By Jack Neworth
Santa Monica

Currently, 18 brush and forest fires are raging in California. By far the worst is the Carr Fire in Redding where at least eight have died (including two firefighters) and four residents are missing. The inferno, ignited by a spark from a towed vehicle, has destroyed over 113,000 acres and 1,000 homes, and severely damaged 200 others. It is already the sixth worst fire in California history.

The arson-caused Cranston Fire in Idyllwild, the small mountain community above Palm Springs, has destroyed seven homes and 13,139 acres but thankfully, there were no fatalities. With historic “extreme heat” on four continents and record rains in the Northeast, the planet looks like Al Gore’s “Inconvenient Truth” right before our eyes.

I lived in Idyllwild for five years and still have friends there. One is Connie who lives in a trailer in Mountain Center, which she had to hurriedly evacuate. Upon her return, she was told there may be no electricity for a month. Grateful her trailer didn’t go up in smoke, she jokes that, until power is restored, she’s going to be “glamping,” (luxury camping), i.e., eating a lot of sandwiches.

During my Idyllwild days [mid-1970s], I worked for the U.S. Forest Service and worked on a few forest fires. It’s exhausting, even in your 20s. It’s also dangerous as firefighters heroically risk injury and even death.

On a brighter note, I’ll share a, hopefully, amusing personal story from many years ago about a potentially huge forest fire I thought I spotted. Summoning my inner Smokey Bear, I felt I, alone, was going to prevent the entire forest from being destroyed. But, as you’ll see, I, alone, almost did exactly the opposite.

It was in August, just like now. I had recently been “promoted” to garbage truck driver. You may wonder why a college graduate (law school dropout) loved driving a huge, 2-1/2-ton garbage truck for the USFS. Simple. When you were in garbage collection, you were your own boss. (Which also meant some of us smoked a little pot, on occasion.)

To get the promotion, I fibbed (OK, lied), claiming experience driving trucks. A Jewish kid from W. Los Angeles, I had none. In fact, I had great difficulty just backing up this huge vehicle.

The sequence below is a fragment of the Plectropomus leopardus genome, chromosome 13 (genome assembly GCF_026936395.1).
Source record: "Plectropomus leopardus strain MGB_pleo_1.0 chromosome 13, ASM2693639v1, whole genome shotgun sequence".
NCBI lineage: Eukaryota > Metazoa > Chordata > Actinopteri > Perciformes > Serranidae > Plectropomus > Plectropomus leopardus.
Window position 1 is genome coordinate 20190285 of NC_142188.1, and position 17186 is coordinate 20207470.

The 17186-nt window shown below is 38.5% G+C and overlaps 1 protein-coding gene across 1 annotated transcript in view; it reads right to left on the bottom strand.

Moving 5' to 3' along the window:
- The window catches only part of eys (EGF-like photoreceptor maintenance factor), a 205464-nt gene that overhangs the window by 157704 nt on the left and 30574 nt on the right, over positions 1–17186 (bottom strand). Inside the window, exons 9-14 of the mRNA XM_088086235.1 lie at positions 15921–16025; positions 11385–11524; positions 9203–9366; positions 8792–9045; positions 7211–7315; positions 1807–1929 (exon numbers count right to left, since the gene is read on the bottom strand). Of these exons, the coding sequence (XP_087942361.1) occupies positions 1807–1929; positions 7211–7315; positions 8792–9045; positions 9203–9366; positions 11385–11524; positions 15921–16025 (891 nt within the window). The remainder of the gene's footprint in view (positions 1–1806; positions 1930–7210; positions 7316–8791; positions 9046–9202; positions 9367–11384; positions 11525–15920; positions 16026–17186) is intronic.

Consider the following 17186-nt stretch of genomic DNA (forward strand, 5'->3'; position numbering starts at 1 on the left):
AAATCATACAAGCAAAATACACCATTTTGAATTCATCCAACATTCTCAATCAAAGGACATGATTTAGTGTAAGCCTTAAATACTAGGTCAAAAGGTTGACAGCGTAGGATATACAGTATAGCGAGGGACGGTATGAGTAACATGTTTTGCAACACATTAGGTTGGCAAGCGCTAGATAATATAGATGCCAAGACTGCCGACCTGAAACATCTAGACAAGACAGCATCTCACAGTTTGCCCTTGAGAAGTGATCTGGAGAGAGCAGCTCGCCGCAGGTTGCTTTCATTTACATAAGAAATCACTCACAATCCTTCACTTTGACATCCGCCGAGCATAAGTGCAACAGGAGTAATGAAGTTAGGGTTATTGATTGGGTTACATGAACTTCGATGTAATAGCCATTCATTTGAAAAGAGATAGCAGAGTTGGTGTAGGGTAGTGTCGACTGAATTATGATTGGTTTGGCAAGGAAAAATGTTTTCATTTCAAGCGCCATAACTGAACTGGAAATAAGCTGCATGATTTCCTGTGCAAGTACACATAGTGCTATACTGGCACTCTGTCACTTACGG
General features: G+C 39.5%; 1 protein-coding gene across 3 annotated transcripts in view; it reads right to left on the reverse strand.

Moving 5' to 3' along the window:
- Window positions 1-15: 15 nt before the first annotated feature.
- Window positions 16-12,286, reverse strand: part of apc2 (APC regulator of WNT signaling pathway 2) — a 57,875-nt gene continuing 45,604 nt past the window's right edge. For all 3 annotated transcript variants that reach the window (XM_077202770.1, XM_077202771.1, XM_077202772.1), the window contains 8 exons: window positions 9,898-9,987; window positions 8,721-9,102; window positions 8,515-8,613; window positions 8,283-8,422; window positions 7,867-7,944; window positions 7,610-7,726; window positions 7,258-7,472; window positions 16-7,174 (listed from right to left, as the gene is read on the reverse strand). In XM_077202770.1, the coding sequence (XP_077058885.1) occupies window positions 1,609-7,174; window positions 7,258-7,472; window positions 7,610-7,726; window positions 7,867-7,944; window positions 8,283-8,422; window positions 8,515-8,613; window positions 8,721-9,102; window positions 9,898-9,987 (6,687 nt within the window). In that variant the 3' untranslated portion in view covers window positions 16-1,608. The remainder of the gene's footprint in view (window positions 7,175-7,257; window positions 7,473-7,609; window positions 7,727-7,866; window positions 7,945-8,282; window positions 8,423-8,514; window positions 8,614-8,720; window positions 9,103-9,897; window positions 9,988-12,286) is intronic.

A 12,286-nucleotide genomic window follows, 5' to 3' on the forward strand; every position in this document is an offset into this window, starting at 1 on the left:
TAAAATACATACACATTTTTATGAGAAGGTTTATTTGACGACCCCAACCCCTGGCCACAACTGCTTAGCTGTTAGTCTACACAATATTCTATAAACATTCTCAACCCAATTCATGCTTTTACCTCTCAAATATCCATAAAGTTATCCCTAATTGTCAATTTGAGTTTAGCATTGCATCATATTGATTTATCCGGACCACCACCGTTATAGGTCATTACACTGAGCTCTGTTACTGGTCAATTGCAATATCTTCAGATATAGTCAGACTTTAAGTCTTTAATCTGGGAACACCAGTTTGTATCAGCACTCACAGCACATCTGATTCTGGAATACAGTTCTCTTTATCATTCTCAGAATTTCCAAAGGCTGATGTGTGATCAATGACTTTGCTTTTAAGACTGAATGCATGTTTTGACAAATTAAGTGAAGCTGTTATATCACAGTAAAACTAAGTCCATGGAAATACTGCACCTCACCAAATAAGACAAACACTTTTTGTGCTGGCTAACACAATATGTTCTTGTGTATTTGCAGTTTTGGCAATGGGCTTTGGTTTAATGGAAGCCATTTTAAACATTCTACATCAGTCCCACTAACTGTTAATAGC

So, after hours, I used to sneak back to the Forest Service parking lot to practice. You had to rely solely on the exterior rear-view mirrors because the window in the cab looked directly into the truck bed. Soon, however, I mastered the truck and was very proud of myself. (Obviously, it didn’t take much.)

The truck was a brand new Forest Service green, 2-1/2-ton, 10-speed International Harvester, with a bed that could be raised and lowered from inside the cab. This meant getting rid of the garbage at the county dump required merely swinging open the back doors and, with a flip of the switch, the garbage went bye-bye. Meanwhile, because of the heat and drought, the threat of a major forest fire was so extreme, the entire Forest Service was “on alert.” This also mandated that the radio in my truck was temporarily given to extra fire patrol technicians.

On this particular day, I drove merrily up a dirt road (yes, a little stoned) to pick up the garbage from a remote campground. It didn’t occur to me that, sans radio, if there was an emergency, I had no way to reach headquarters.

This changed drastically when, as I got much further up the road, I suddenly smelled the distinct odor of a smoldering fire. Eyes nervously peeled for flames, I drove very slowly and the smell of a fire kept getting stronger. Around each corner, I thought I was going to see a wall of flames. Finally, the smell was so intense, I decided to get out on foot and inspect where the fire could be coming from.

As I hurriedly exited the truck, to my horror, I immediately got my answer. The entire truck bed was engulfed in a huge blaze. Aerosol cans were exploding like hand grenades and flames were shooting toward low-hanging tree branches. (Talk about a buzz kill!)

Here I thought I was tracking down a forest fire and all along I was the forest fire! The flames were seen in Riverside 50 miles away and within minutes, like a giant military operation, every plane, helicopter and fire truck in the district would be speeding my way. (Suffice it to say, Smokey would have been very unhappy with me.)

So, what did yours truly city boy do to prevent flying embers from setting the entire forest ablaze? Unfortunately, since I just hit my 800-word limit, you’ll have to check back next Friday for Part 2. Going out on a limb (pun intended), I’m confident you’ll find the conclusion entertaining. That said, at the time, I definitely didn’t.

Jack is at, and [email protected]